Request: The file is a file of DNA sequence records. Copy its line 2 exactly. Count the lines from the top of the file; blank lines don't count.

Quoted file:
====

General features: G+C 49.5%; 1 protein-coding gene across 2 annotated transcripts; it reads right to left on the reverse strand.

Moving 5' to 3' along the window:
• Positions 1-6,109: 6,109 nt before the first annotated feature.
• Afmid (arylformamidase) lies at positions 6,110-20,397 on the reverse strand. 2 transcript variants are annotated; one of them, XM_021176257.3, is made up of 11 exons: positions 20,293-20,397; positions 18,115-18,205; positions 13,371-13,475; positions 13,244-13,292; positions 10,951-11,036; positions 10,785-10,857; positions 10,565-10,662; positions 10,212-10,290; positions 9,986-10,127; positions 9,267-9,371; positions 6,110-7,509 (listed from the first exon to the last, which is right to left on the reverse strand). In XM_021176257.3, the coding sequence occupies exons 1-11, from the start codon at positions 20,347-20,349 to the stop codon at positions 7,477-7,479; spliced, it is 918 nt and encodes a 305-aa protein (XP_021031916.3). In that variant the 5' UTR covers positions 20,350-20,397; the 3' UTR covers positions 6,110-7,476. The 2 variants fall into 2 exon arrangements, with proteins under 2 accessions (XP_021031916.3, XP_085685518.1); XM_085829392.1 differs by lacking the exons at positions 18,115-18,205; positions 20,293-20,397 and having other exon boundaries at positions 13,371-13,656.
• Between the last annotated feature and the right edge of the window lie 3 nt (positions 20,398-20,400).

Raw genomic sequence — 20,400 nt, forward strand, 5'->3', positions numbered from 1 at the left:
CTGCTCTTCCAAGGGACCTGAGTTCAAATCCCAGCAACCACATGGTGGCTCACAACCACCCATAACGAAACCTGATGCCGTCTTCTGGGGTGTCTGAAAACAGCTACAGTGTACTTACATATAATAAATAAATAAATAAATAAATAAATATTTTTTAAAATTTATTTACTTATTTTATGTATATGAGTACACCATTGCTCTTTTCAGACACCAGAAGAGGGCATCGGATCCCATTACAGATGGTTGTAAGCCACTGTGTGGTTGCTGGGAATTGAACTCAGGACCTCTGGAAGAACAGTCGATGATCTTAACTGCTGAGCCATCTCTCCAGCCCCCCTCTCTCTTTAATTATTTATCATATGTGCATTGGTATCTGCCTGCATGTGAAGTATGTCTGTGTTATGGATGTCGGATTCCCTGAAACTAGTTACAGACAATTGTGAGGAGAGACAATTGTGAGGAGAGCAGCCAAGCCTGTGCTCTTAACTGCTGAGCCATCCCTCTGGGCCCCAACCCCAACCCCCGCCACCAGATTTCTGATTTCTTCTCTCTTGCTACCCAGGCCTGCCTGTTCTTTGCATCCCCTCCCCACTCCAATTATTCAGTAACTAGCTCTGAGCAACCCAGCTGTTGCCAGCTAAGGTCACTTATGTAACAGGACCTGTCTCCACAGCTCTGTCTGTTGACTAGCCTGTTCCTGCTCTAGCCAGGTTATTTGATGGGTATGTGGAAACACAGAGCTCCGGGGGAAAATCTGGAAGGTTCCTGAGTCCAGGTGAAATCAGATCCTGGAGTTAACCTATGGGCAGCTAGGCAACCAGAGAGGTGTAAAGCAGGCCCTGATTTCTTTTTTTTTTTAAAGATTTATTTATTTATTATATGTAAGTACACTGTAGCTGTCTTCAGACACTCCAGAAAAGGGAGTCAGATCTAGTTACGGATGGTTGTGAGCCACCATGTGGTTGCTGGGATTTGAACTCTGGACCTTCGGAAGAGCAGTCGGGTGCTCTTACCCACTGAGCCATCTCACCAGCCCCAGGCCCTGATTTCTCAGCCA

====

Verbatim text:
Moving 5' to 3' along the window: